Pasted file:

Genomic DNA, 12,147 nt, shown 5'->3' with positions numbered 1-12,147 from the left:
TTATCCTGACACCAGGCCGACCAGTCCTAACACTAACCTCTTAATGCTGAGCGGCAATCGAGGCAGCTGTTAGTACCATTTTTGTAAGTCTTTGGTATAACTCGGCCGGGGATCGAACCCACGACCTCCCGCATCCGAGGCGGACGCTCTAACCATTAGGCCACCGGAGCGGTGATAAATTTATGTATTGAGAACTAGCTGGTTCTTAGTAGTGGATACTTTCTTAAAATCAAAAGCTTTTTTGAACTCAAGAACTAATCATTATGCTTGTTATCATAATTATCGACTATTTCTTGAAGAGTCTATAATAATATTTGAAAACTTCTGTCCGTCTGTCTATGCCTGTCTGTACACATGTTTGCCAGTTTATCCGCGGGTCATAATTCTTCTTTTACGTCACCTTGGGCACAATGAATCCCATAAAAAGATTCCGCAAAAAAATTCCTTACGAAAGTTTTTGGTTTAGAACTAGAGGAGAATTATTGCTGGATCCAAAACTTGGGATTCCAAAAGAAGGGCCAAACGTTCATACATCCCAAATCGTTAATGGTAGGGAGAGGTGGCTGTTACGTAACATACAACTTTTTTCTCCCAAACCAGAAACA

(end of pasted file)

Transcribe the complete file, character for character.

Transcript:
Genomic DNA, 12,147 nt, shown 5'->3' with positions numbered 1-12,147 from the left:
TTATCCTGACACCAGGCCGACCAGTCCTAACACTAACCTCTTAATGCTGAGCGGCAATCGAGGCAGCTGTTAGTACCATTTTTGTAAGTCTTTGGTATAACTCGGCCGGGGATCGAACCCACGACCTCCCGCATCCGAGGCGGACGCTCTAACCATTAGGCCACCGGAGCGGTGATAAATTTATGTATTGAGAACTAGCTGGTTCTTAGTAGTGGATACTTTCTTAAAATCAAAAGCTTTTTTGAACTCAAGAACTAATCATTATGCTTGTTATCATAATTATCGACTATTTCTTGAAGAGTCTATAATAATATTTGAAAACTTCTGTCCGTCTGTCTATGCCTGTCTGTACACATGTTTGCCAGTTTATCCGCGGGTCATAATTCTTCTTTTACGTCACCTTGGGCACAATGAATCCCATAAAAAGATTCCGCAAAAAAATTCCTTACGAAAGTTTTTGGTTTAGAACTAGAGGAGAATTATTGCTGGATCCAAAACTTGGGATTCCAAAAGAAGGGCCAAACGTTCATACATCCCAAATCGTTAATGGTAGGGAGAGGTGGCTGTTACGTAACATACAACTTTTTTCTCCCAAACCAGAAACA